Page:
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Senior U.S. and Chinese diplomats agreed Tuesday to work closely in trying to bring back North Korea to "meaningful" discussions on its nuclear disarmament.
"We both share an interest in getting back to the six-party talks as soon as possible," Glyn Davies, U.S. special representative for North Korea policy, told reporters at a Beijing hotel after holding talks with Chinese Executive Vice Foreign Minister Zhang Yesui and his counterpart Wu Dawei.
Davies, however, said since there has been no sign so far that North Korea intends to honor its past obligations on its nuclear programs, he and the Chinese side discussed "how best to seek to move" Pyongyang "to put pressure on" it to return to "meaningful, authentic and credible discussions of denuclearization of the Korean Peninsula."
The six-party talks, which also involve Japan, Russia and South Korea, have been deadlocked since late 2008.
North Korea has called for an unconditional resumption of the aid-for-nuclear-disarmament talks, but the United States, Japan and South Korea remain reluctant to do so until Pyongyang first takes concrete and credible measures toward giving up its nuclear program.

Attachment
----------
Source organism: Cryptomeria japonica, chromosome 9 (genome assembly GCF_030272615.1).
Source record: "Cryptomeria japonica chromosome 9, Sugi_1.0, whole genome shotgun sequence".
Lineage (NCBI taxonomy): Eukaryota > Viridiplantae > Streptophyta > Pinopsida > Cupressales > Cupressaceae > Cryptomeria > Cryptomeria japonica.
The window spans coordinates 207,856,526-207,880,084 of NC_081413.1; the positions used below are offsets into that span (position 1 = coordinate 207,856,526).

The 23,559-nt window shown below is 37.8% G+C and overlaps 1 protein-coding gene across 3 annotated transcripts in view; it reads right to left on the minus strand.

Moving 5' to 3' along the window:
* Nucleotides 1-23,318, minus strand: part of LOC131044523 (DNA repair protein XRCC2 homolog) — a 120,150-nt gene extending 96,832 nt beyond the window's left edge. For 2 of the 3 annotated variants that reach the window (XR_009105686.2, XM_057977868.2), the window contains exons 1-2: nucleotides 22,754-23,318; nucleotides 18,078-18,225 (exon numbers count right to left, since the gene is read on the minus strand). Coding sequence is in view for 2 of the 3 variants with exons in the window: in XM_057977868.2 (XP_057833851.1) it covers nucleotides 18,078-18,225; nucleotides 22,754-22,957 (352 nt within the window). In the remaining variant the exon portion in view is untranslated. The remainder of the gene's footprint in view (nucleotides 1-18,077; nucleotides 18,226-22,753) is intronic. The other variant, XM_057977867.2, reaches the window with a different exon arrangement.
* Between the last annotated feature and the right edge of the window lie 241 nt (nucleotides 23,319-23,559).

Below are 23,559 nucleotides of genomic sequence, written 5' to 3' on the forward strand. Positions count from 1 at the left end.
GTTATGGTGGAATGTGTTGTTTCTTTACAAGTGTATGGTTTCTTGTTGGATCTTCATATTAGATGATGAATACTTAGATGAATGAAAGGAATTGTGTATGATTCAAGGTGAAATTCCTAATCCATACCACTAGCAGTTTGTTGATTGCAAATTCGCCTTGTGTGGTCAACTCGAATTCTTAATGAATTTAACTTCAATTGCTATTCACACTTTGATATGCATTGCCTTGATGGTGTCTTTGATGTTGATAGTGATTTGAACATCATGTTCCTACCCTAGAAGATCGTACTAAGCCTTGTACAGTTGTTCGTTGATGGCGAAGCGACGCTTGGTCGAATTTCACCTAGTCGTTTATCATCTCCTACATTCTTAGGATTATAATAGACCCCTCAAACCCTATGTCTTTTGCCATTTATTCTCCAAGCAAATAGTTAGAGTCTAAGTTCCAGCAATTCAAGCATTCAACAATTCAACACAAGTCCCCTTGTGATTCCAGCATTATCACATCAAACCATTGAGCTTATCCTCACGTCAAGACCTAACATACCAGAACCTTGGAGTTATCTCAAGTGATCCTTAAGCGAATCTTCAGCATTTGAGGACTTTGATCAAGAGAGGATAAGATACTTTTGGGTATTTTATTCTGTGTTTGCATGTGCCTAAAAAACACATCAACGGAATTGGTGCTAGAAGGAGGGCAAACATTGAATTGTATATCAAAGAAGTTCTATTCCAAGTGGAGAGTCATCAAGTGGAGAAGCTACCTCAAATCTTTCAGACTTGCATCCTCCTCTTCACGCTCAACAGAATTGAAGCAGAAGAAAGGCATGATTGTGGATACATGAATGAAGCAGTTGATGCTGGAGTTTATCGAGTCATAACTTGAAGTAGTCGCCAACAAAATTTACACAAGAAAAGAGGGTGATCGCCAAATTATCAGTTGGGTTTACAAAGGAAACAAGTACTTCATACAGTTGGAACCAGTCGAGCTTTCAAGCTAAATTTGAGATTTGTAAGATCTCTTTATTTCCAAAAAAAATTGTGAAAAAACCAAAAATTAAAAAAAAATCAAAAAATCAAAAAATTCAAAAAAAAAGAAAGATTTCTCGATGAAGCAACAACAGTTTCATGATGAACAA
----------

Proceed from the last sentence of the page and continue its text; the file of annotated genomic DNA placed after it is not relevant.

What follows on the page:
The three-day visit by Davies, who arrived in Beijing on Sunday on the first leg of the tour before visiting Seoul and Tokyo, comes as North Korea is increasingly making conciliatory gestures to South Korea in recent days, most notably, expressing its willingness to resume reunions of families separated by the 1950-1953 Korean War.
Davies said while it is uncertain whether the reunions, last held in 2010, will actually materialize, the United States is "very supportive" of them and hoping that they will go forward "without any linkage to any other issues."
Before leaving for Seoul, Davies also said he and the Chinese officials discussed North Korea's internal situation since the sudden execution last month of leader Kim Jong Un's once-powerful uncle "in great depth" but stopped short of disclosing the specifics.
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